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Does 'subexponential algorithm' refer to input or number of bits used to represent input?

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Problem Detail: 

When an algorithm is said to be subexponential - does this refer to the input N or the number of bits used to represent N? Consider the following: trial division for integer factorization (i.e. try all numbers less than $\sqrt N$) is subexponential in terms of N.

Note: here I'm using the definition of 'subexponential' to be $2^{O(n^\epsilon)}$ for some $\epsilon < 1$.

That is it takes $2^{\log_2 \sqrt N}$ steps to factor N. This is obviously subexponential in terms of N. However, in terms of the number of bits B needed to represent N this is $2^{\frac B 2}$ which is not subexponential in terms of B.

So would trial division be considered subexponential or not? Or would it be considered both depending on whether you're referring to N or B?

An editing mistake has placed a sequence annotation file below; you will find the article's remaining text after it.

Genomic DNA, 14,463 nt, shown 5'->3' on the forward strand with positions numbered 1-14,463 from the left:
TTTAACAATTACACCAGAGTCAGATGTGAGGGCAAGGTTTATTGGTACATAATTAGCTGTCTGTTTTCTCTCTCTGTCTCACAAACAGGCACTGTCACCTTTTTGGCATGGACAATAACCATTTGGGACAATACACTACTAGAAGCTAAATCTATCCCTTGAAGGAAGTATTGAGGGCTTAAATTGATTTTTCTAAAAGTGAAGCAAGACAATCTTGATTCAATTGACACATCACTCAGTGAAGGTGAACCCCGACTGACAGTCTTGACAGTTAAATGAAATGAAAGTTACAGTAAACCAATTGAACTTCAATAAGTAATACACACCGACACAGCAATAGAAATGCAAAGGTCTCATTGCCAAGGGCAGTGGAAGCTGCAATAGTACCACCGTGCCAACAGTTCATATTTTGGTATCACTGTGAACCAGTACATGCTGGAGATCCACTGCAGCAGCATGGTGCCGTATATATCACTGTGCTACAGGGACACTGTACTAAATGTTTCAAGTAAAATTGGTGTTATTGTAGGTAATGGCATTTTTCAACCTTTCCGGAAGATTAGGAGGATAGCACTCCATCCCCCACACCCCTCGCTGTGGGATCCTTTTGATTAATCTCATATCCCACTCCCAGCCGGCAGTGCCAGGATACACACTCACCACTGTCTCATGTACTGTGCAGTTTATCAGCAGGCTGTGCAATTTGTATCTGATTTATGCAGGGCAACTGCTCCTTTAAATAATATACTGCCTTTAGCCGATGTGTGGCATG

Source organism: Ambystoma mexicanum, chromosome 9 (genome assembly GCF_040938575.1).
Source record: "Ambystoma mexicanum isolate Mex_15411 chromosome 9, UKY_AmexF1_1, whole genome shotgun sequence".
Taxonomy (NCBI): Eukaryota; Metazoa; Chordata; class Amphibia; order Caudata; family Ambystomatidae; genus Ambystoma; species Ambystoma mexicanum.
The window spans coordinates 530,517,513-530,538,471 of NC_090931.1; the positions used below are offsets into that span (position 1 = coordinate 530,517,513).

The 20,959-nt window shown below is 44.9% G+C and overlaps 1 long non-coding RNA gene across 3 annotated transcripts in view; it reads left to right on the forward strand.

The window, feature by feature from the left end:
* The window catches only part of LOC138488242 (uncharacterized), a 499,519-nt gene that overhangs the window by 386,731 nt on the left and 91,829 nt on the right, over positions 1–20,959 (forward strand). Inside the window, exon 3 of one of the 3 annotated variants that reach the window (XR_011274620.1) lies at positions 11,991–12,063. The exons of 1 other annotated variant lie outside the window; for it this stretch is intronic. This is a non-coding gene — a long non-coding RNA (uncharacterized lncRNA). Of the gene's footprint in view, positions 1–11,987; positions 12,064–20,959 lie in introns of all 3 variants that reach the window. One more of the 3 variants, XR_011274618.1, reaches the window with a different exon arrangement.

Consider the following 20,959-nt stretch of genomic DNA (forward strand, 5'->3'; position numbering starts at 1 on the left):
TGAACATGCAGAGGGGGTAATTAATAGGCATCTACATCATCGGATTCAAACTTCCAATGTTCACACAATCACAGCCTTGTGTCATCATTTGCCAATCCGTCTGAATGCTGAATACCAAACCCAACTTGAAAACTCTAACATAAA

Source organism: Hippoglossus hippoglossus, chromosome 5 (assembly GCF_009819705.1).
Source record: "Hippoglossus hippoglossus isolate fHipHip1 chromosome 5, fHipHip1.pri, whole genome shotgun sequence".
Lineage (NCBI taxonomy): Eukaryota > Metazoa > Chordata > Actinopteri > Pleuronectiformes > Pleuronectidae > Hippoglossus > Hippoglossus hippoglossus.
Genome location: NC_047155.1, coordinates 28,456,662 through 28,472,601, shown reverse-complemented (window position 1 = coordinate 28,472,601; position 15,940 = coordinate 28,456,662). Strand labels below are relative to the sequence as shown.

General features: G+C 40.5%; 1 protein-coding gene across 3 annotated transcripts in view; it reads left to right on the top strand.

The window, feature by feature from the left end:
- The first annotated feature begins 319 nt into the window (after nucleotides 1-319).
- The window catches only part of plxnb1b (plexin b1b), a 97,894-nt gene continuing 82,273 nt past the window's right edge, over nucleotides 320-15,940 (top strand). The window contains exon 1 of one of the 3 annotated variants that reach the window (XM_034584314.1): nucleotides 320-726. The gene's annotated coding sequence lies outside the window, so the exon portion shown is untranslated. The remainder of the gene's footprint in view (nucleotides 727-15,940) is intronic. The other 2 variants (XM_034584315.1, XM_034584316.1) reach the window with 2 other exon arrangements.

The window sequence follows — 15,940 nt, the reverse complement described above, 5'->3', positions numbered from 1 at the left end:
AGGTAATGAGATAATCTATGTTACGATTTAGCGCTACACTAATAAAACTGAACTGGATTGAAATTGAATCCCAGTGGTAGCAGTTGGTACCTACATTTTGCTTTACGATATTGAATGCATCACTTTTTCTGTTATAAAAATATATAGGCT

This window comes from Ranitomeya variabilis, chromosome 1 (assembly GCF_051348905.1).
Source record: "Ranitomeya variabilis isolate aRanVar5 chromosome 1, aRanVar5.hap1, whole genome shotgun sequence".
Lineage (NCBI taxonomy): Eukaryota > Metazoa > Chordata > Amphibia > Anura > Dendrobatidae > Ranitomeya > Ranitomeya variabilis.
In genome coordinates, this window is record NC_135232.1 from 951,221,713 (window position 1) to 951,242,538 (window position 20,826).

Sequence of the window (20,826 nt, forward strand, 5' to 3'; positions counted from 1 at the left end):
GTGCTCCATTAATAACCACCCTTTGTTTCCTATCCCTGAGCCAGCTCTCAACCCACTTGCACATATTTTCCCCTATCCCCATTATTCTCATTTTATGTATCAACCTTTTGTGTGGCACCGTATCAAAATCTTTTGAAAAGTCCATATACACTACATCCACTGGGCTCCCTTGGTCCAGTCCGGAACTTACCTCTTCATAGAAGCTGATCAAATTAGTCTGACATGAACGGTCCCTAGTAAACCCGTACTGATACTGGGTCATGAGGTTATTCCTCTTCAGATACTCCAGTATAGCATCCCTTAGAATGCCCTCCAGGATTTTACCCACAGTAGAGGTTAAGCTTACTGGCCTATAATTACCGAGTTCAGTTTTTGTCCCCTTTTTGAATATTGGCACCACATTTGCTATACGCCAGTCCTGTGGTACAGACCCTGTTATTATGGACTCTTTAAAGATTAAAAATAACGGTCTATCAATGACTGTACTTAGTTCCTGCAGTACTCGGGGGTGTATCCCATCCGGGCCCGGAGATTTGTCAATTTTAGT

Asked By : C Shreve
Answered By : D.W.

It refers to the number of bits to represent N. More generally, the complexity of a problem is normally taken to be a function of the length of the input (the number of bits needed to represent the input).

Trial division is exponential: its running time is $O(N^{1/2})$, i.e., $O(2^{B/2})$ where $B=\lg N$ is the length of the input in bits. That's an exponential function (of $B$). See Are there subexponential-time algorithms for NP-complete problems?.

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